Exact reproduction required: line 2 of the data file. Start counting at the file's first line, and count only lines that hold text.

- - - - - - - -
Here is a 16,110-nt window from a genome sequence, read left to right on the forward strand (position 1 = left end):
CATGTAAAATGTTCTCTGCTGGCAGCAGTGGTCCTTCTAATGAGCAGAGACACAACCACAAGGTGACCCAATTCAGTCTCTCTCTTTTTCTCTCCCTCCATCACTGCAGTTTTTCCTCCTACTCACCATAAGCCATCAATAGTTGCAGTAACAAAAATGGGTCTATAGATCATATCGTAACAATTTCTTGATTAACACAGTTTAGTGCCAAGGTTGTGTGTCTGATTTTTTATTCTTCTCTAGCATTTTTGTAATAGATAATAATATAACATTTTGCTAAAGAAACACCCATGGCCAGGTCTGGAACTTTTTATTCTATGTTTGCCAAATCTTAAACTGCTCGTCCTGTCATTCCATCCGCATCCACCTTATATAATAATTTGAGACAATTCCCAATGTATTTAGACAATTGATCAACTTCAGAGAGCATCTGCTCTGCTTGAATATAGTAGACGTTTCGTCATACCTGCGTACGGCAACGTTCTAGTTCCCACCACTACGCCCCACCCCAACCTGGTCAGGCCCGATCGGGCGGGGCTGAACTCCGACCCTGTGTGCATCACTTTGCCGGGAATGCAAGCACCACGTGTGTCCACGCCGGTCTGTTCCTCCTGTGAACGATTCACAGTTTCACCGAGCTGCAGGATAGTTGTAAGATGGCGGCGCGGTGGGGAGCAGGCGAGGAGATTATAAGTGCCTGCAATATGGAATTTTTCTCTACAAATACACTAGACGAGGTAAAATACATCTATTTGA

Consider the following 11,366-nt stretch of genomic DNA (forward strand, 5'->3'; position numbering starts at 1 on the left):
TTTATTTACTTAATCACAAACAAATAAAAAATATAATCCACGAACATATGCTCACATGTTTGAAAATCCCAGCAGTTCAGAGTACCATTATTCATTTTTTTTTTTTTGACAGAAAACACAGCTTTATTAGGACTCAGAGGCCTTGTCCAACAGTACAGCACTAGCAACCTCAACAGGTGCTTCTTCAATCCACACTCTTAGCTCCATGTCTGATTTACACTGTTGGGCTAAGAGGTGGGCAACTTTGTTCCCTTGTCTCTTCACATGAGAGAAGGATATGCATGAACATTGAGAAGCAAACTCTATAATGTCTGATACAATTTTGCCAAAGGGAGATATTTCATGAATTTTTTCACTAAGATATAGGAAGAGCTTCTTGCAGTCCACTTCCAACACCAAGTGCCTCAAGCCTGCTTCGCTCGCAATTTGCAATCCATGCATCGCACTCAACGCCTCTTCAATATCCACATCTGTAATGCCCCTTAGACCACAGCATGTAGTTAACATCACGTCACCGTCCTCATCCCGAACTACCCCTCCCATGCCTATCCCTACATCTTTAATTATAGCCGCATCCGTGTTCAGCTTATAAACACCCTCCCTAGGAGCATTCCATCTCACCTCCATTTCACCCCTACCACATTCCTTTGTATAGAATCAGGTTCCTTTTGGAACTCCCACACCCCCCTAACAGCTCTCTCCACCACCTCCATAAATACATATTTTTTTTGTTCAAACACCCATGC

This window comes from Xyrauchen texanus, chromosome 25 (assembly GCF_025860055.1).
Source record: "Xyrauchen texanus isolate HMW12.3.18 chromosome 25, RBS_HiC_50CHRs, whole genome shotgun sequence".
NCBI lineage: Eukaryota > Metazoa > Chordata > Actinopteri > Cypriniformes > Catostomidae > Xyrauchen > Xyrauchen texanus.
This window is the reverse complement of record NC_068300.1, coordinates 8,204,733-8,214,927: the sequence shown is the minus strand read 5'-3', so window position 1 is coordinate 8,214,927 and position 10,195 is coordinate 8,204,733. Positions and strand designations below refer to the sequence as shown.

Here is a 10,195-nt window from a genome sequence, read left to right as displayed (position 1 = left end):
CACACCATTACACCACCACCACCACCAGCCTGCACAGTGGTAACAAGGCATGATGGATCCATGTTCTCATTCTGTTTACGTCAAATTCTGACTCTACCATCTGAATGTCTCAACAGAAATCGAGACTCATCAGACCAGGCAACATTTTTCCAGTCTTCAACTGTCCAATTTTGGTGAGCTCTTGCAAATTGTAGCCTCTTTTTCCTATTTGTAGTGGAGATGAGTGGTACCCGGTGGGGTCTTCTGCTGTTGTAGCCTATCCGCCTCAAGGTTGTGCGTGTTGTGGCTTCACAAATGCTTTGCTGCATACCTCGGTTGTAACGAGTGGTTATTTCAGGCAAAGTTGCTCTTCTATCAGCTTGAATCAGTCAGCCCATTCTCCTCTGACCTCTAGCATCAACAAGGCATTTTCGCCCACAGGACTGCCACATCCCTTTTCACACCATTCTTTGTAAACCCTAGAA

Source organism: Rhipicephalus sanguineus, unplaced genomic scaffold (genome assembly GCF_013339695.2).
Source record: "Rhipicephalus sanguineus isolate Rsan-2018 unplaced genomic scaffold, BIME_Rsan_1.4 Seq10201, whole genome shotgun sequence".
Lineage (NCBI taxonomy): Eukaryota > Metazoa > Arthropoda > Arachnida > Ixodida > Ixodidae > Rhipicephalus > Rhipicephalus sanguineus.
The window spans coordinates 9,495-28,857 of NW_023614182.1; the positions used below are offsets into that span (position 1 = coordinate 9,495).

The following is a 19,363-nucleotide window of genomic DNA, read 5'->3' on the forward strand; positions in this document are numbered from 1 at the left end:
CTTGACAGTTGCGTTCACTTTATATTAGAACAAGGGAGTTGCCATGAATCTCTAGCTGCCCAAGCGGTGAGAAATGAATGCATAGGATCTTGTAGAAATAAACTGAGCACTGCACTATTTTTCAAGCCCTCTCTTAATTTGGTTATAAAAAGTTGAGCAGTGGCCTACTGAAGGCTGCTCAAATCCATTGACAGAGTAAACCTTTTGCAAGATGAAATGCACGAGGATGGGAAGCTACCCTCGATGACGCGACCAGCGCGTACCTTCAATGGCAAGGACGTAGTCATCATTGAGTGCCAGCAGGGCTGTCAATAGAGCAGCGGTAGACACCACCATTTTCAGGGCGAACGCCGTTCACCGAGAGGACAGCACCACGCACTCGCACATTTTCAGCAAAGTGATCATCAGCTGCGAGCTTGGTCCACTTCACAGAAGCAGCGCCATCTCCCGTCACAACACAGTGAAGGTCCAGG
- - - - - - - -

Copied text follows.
CATGTAAAATGTTCTCTGCTGGCAGCAGTGGTCCTTCTAATGAGCAGAGACACAACCACAAGGTGACCCAATTCAGTCTCTCTCTTTTTCTCTCCCTCCATCACTGCAGTTTTTCCTCCTACTCACCATAAGCCATCAATAGTTGCAGTAACAAAAATGGGTCTATAGATCATATCGTAACAATTTCTTGATTAACACAGTTTAGTGCCAAGGTTGTGTGTCTGATTTTTTATTCTTCTCTAGCATTTTTGTAATAGATAATAATATAACATTTTGCTAAAGAAACACCCATGGCCAGGTCTGGAACTTTTTATTCTATGTTTGCCAAATCTTAAACTGCTCGTCCTGTCATTCCATCCGCATCCACCTTATATAATAATTTGAGACAATTCCCAATGTATTTAGACAATTGATCAACTTCAGAGAGCATCTGCTCTGCTTGAATATAGTAGACGTTTCGTCATACCTGCGTACGGCAACGTTCTAGTTCCCACCACTACGCCCCACCCCAACCTGGTCAGGCCCGATCGGGCGGGGCTGAACTCCGACCCTGTGTGCATCACTTTGCCGGGAATGCAAGCACCACGTGTGTCCACGCCGGTCTGTTCCTCCTGTGAACGATTCACAGTTTCACCGAGCTGCAGGATAGTTGTAAGATGGCGGCGCGGTGGGGAGCAGGCGAGGAGATTATAAGTGCCTGCAATATGGAATTTTTCTCTACAAATACACTAGACGAGGTAAAATACATCTATTTGA